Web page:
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Turning The Tables

“Turning Tables”

March 3, 2024

John 2:13-22; 

Third Sunday of Lent

John 2:13-22

The Passover of the Jews was near, and Jesus went up to Jerusalem. In the temple he found people selling cattle, sheep, and doves, and the money-changers seated at their tables. Making a whip of cords, he drove all of them out of the temple, both the sheep and the cattle. He also poured out the coins of the money-changers and overturned their tables. He told those who were selling the doves, ‘Take these things out of here! Stop making my Father’s house a market-place!’ His disciples remembered that it was written, ‘Zeal for your house will consume me.’ The Jews then said to him, ‘What sign can you show us for doing this?’ Jesus answered them, ‘Destroy this temple, and in three days I will raise it up.’ The Jews then said, ‘This temple has been under construction for forty-six years, and will you raise it up in three days?’ But he was speaking of the temple of his body. After he was raised from the dead, his disciples remembered that he had said this; and they believed the scripture and the word that Jesus had spoken.

So I’ve got a little Lenten joke for you not based at all on anything real.

It was mid-March and a couple of friends are talking about Lenten fasting.  The one man tells his friend: I decided to give up procrastination for Lent this year. 

His friend responds:  That’s great. How’s it going for you?

The man says: Yeah, pretty good, you know, I’m still working on it.  

If that joke were less like real life it wouldn’t be nearly as funny.  Here we are in the middle of Lent and we’re talking about how we can use this season as a time to try new spiritual practices.  Try being the operative word.  And after a week of discussing fasting and the hard work of denying the things we depend on the most in order to renew our dependence on God, I gotta say, I’m still working on it, too.  It feels like good and important spiritual work, but it’s hard.  

This week we’re continuing our series exploring a color wheel of spiritual practices, but we’re pivoting a bit.  For the past two weeks we’ve focused on practices that were quite individual.  Waking up to God and Fasting are about shifting your own personal life to stretch and make more room for God.  And this is traditionally what Lent has been about: Personal growth.  Personal lengthening, stretching, as the days lengthen around us.  

The pivot this week is unconventional in Lent tradition.  This week, instead of looking inward to our hearts for growth and change, we look outward toward the public square.  And you thought conventional Lenten practices were hard?  When we turn outward we open ourselves up to a whole different world of temptation, procrastination and apathy.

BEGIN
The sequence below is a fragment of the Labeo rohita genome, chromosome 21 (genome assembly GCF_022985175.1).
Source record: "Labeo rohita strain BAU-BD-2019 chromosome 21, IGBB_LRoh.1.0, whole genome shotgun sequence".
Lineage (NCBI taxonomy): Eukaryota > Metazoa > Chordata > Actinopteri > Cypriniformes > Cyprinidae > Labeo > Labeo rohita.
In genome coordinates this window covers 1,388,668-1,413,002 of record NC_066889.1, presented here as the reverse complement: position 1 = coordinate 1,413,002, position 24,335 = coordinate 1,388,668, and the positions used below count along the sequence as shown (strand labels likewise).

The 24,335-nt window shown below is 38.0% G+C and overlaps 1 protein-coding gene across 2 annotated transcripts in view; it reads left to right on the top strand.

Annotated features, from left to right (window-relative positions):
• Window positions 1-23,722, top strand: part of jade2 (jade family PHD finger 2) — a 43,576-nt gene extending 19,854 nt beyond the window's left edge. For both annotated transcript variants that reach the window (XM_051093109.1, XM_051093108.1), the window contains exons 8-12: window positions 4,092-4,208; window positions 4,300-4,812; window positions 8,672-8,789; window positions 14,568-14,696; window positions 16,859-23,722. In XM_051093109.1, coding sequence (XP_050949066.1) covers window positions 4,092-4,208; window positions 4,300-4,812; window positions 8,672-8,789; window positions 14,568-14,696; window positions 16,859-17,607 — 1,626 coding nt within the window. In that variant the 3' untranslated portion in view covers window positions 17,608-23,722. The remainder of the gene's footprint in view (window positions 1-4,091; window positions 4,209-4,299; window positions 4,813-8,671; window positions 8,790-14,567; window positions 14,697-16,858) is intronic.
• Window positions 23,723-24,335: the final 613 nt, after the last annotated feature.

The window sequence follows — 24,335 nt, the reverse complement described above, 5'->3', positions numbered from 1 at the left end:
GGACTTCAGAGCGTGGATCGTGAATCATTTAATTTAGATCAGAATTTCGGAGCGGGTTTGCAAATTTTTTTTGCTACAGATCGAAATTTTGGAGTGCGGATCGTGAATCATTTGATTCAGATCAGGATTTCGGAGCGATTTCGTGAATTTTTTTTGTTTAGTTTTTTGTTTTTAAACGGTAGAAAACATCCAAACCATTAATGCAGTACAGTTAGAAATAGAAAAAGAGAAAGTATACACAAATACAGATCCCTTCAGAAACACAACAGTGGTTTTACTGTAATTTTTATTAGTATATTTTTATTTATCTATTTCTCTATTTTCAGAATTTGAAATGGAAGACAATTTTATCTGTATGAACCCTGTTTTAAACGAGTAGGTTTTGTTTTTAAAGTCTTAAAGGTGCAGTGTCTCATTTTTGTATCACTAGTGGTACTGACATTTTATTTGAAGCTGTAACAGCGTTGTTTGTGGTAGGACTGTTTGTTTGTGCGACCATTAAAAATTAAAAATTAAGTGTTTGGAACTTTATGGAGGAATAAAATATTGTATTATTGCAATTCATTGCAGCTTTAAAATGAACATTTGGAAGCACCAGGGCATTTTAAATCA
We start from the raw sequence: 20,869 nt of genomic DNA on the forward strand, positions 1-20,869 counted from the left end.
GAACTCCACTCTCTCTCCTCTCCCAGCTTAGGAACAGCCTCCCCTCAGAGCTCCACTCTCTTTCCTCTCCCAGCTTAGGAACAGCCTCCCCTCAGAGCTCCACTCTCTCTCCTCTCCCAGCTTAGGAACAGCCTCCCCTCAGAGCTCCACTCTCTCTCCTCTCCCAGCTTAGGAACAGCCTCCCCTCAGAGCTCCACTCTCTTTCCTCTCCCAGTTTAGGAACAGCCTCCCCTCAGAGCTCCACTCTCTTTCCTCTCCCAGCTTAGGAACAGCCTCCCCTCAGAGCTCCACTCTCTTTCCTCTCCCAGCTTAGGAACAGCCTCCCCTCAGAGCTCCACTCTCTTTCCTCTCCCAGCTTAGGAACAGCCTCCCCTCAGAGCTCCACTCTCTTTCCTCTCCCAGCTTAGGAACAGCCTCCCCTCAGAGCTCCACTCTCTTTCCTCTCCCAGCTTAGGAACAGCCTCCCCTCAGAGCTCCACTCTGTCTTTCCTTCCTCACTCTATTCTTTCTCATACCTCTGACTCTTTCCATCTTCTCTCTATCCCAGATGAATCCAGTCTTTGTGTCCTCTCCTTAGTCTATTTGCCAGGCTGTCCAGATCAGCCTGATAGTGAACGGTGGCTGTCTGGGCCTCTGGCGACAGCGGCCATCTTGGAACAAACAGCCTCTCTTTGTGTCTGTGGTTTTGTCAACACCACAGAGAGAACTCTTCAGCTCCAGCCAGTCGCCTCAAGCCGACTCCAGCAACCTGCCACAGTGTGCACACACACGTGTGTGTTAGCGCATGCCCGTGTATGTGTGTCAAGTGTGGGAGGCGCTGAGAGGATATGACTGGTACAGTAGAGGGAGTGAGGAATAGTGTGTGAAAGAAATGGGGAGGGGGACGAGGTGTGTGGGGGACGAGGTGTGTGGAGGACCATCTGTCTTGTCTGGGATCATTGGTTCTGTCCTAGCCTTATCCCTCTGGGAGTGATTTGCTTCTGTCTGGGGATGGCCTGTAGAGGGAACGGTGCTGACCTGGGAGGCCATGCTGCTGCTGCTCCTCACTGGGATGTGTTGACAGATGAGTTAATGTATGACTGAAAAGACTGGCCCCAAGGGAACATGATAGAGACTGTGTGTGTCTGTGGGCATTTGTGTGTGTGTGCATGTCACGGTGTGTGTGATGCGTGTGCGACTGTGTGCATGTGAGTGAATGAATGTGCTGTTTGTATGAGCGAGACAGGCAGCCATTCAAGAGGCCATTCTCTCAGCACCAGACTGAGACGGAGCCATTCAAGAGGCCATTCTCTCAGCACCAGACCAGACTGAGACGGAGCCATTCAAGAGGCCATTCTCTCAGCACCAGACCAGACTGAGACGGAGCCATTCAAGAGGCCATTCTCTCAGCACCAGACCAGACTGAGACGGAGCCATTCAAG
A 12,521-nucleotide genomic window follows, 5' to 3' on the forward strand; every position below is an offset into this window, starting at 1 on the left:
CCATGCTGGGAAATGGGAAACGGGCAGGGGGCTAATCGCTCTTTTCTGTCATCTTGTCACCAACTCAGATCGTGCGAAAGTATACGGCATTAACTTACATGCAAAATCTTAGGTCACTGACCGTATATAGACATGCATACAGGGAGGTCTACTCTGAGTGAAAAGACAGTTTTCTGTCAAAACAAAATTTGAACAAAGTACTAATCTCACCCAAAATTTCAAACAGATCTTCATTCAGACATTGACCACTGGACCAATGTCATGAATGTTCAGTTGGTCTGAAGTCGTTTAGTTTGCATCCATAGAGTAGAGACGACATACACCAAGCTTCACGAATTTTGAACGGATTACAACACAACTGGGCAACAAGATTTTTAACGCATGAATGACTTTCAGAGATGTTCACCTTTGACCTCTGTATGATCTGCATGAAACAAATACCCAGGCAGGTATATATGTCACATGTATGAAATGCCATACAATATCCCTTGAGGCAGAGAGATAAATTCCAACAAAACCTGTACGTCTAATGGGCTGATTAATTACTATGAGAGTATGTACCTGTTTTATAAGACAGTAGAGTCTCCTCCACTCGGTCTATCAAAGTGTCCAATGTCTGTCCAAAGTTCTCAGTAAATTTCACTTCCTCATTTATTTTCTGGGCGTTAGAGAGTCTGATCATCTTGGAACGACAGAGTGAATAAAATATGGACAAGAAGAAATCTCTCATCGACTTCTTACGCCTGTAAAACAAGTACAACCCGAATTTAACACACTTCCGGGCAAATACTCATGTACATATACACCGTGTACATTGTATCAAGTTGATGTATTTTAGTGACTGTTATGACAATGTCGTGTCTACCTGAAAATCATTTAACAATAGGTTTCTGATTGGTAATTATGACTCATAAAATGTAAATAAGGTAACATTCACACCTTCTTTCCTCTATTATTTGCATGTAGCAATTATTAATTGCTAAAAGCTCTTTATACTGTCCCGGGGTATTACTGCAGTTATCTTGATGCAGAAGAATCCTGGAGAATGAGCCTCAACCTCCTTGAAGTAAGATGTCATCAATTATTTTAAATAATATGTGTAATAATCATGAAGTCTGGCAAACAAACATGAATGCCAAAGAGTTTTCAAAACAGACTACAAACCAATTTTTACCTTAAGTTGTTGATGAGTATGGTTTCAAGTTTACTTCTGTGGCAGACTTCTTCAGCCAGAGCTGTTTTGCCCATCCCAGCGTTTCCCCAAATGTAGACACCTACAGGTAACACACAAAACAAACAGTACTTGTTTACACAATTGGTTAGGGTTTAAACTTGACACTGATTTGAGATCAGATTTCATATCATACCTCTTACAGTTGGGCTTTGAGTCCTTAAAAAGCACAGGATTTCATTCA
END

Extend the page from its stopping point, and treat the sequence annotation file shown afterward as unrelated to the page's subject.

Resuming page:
It’s hard, and perhaps harder, because the world is big and bringing love to the public square includes some inherent risk.  This is the nature of justice, our spiritual practice for this third week of Lent.  Cornell West famously defined justice as “what love looks like in public.”  It’s not complicated but it feels risky?  How do we bring love into the public?  How do we bring our Christian value of “Love your neighbor as yourself” into the broader world?  What does it look like?  And even more so, perhaps, where do we start?  

Most of you are probably familiar with the popular Christian saying: “What Would Jesus Do?” conveniently abbreviated WWJD so that you could wear it on a necklace or a bracelet as a reminder.  It was really popular in the 90s when I was in elementary school and I remember how it was almost even cool to decorate brightly colored bracelets with the iconic letters WWJD.  As honest as the question is, I really think this pop-Christian WWJD trend was mostly geared toward curbing adolescent mischief. 

And that’s why, with this in mind, it’s now time to show you one of my favorite memes on the subject. 

I like to pull this out and dust it off when we have the privilege of reading the John 2:13-22 account of one particular “What Jesus Did” moment.  

If anyone ever asks you “What Would Jesus Do?” remind them that flipping over tables and chasing people with a whip is within the realm of possibilities.  I’m pretty sure no one really meant that when they encouraged us to make sparkly WWJD bracelets.  

This is all ties together, I promise.  

When we see our discipleship as being only about our own personal relationship with Jesus, whether it’s through WWJD bracelets or Lenten disciplines that never take us outside of our heads, we miss the opportunity to see what Jesus himself was trying to show us in moments like this.  

Sometimes what love looks like in public is this.  Because sometimes when we actually get outside of our heads and the walls of our sanctuaries we see that the public square has gotten pretty … distracted… from love.  

When Jesus entered the Temple in Jerusalem, he was essentially coming into the public square of his day.  The Temple was the religious and cultural center of life.  Jesus was likely coming there, along with throngs of other worshippers, because it was Passover, a high holiday and ancient traditional gathering celebrating God’s salvation in their exodus from Egypt thousands of years prior.  And so for many centuries traditions around Passover had become formalized and ingrained, in ways any member of any Christian church is already familiar with.  We find ourselves doing certain traditions because it’s what we’ve always done and it’s what we believe we’re supposed to be doing.  And yet the practices themselves had eclipsed the spirit of the tradition itself.  

This is what Jesus walked into.  He’s come to worship but instead he’s confronted in the public square of his faith with traditions that put boundaries around who can worship.  First you had to get your money changed into Temple currency and then you had to buy an unblemished animal to sacrifice.  And no matter the price, you were stuck paying it.  All traditions and rituals that had been encouraged by the Temple leaders, and likely they thought they were doing the right thing.  But it’s amazing how Jesus with his fresh eyes and passion for the spirit of the faith, not the letter of the law, saw this scene.